(Image from Pinterest: Me and my father.)
Ever since I was a child, my father always took me everywhere with him. At the age of 6, he would go with me to his workplace at the end of every month when he collected his paycheque. He would open the envelope and he would make me read it to him. At the age of 6, I was too young to understand. I always thought it was his way of helping me perfect my A B C’s and 1 2 3’s. Afterwards, he would sling me on his shoulders and we would walk around Harare City whilst I ate an ice cream cone.
We would pass through Huriyadzo the local bottle store on our way home and he would buy a couple of pints for himself and a Ripe ‘n’ Ready with Zapnax for me, and we would head home. He would hurl me from his shoulders and sat me on the single bed we shared. He would turn on the prima stove and I would light the candle and start on my homework. Most times I would not be doing my homework, but I would be staring at the pages in the dim light, waiting for baba to tell me a story. He always did whilst the sadza shimmered, especially after downing one or two pints of Black Label.
Ever since mama left, it had become our ritual. He would bring out his book and sit in front of me. He called the book, the book of life and he only allowed me to touch on these end of the month special occasions. He would take a few sips and stare at me. His bloodshot eyes would gawk at me as I pretended to scribble in my homework book.
” We are royalty,” he would start, ” sons and daughters of great kings and queens.” I would sit up straight and pay attention. I always loved his stories, how he made them seem real and how he actually believed them to be true. It always fascinated my young mind how he would narrate the story as if he had experienced it.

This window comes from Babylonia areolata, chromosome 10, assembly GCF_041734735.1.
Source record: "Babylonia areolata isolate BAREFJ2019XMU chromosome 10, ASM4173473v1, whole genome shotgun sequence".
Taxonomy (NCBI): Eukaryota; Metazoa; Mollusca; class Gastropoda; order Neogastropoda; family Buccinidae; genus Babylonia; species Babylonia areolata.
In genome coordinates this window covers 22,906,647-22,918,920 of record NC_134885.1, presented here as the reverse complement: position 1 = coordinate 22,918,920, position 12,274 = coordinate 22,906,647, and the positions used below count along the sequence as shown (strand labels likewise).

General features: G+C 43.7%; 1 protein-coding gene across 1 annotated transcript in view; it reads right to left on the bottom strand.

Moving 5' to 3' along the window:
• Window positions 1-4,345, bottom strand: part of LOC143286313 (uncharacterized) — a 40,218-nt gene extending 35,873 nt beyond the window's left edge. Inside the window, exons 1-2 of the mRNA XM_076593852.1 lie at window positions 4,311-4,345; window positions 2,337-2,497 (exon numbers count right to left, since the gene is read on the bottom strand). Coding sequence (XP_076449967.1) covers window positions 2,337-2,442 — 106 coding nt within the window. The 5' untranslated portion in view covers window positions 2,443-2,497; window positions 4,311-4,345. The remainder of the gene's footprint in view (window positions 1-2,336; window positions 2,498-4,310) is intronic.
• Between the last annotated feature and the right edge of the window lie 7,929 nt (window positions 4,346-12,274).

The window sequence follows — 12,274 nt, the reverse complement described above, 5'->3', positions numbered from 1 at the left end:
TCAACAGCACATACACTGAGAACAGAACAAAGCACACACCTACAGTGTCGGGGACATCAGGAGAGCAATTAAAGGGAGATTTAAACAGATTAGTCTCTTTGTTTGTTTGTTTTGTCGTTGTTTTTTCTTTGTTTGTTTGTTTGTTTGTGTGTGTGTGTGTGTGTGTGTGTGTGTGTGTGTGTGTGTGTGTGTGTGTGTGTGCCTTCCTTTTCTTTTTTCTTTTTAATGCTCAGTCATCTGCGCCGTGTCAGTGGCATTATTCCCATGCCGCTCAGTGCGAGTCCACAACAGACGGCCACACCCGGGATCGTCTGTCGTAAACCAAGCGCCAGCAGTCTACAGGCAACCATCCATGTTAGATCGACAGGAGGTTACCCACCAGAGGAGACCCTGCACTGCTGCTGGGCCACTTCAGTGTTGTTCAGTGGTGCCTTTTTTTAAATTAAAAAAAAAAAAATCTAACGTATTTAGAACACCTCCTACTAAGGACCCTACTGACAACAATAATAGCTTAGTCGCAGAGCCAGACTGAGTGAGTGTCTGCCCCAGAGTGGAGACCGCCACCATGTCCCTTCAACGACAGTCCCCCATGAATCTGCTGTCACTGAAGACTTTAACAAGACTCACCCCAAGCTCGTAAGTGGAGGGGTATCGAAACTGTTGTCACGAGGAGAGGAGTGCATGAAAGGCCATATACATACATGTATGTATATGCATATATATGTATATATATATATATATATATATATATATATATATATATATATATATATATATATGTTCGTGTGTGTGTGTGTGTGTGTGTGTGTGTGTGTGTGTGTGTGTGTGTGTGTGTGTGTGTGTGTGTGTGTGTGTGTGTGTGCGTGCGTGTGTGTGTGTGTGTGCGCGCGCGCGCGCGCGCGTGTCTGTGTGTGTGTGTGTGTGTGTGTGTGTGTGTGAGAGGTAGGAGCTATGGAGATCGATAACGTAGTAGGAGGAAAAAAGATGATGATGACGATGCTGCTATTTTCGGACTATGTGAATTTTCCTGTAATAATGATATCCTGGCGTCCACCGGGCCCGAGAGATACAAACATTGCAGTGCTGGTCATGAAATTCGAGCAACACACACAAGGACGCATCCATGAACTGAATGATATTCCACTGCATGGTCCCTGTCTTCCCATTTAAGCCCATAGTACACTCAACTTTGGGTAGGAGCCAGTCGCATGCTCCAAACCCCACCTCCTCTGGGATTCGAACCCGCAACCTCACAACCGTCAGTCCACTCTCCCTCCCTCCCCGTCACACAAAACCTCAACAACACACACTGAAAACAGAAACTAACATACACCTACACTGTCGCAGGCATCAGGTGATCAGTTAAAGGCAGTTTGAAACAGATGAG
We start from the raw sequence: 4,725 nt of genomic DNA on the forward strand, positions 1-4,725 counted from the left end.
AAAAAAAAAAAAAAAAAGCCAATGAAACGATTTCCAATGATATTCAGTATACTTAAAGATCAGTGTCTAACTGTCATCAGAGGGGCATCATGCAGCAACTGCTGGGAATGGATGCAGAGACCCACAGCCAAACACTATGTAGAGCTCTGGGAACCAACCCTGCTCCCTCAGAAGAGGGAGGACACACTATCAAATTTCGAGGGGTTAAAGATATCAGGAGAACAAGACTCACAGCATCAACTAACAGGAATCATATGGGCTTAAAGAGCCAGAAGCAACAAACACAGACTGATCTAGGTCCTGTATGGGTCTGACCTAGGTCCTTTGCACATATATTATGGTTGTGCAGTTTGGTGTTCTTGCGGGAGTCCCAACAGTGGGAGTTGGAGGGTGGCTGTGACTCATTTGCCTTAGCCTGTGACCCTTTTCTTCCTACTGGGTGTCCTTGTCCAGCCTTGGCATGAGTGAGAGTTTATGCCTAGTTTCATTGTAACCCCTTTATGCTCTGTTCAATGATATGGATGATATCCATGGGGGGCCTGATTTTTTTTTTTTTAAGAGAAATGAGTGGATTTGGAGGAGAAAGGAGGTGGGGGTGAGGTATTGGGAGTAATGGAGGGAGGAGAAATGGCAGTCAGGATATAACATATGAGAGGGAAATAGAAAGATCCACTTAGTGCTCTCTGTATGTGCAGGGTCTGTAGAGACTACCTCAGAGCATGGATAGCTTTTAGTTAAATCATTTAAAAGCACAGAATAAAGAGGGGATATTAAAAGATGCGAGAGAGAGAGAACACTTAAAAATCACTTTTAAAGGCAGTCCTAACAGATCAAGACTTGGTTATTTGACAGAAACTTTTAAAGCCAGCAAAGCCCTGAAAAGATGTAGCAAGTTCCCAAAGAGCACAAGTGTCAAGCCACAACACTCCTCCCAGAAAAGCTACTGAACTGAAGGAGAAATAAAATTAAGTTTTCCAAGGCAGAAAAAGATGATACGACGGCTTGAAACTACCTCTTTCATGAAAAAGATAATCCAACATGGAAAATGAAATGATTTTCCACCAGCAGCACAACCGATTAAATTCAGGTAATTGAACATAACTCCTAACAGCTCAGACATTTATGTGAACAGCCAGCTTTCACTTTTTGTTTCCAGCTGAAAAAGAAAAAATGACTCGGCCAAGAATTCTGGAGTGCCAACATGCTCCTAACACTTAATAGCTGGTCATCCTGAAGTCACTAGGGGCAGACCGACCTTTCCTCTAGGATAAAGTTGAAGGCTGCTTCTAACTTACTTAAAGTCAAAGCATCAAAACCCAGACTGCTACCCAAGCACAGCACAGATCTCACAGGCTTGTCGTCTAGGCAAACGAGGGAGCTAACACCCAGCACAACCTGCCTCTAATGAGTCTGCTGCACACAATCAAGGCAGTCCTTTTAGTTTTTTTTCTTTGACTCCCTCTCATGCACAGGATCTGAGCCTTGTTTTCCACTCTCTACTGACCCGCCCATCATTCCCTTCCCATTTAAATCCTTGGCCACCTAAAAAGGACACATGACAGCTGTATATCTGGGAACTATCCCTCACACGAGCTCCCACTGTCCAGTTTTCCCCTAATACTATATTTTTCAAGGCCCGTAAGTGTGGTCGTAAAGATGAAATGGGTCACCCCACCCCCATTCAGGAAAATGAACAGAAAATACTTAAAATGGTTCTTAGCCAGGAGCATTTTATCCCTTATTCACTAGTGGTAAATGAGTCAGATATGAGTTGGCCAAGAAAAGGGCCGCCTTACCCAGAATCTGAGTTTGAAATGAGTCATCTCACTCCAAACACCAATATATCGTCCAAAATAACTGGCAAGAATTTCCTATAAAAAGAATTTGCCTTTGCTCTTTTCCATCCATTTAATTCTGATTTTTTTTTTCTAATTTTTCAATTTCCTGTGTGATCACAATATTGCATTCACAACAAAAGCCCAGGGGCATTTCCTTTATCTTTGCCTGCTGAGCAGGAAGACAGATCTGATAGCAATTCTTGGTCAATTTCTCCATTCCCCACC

” My great grandfather was a young man when they came. Changamire Dombo was still the chief and ruled with an iron fist.”, he would exclaim raising his fisted hand in the air. ” His name was Musorowegomo, my great grandfather. He was a great wrestler and was the best in the whole of the Rozvi State. The young women admired him and the young men wanted to be him.” He would take a swig from the bottle and wipe his mouth with his arm. ” He was sharpening his spear when they came. He heard people screaming and saw huts being set ablaze. People were running but they all fell down when the paa paa noise sounded. It is said it came from the long sticks the men without knees were holding.”
” Men without knees? How where they chasing them baba?”, I would ask.
” No my boy”, he would laugh ruffling my head, ” Back in the day, many years ago, our people were not familiar with the white men’s clothes. They were not accustomed to clothing that went past the knees, so they called them “people without knees” before they were called varungu.”
” Ok baba.”
” Where was I? Ah, yes. The men without knees rounded the people who were left and killed them but he survived. I do not know how he did it or convinced the white man but he ended up being a servant boy and learnt to read and write.” He would look at the book and flip through the pages. ” This is the book with our history. The book he wrote and it had been passed down from generation to generation.”
” Can you read it to me, baba?”. He had never read the book to me. He would only take it out and flip through the pages and after telling me the story which I had come to know by heart but still loved to hear anyway, he would place it in the shoebox he used to put his valuables including my birth certificate and the one picture of my mother.
” Well son, it is because I can not read.”, he would respond.
” But I can teach you, baba, I can now count to 50 and I know my a e i o u now.”
” Haha, that’s my clever boy.”, he would take another swig and look at me. ” This is why I teach you to read and write. So, one day you will read this out to me and I can get to know more about my forefathers and where I come from.”
” Yes baba, I will read it to you every day when I grow up.”
” Good boy, now, take out the plates so I can serve out dinner.”
” Yes, baba.”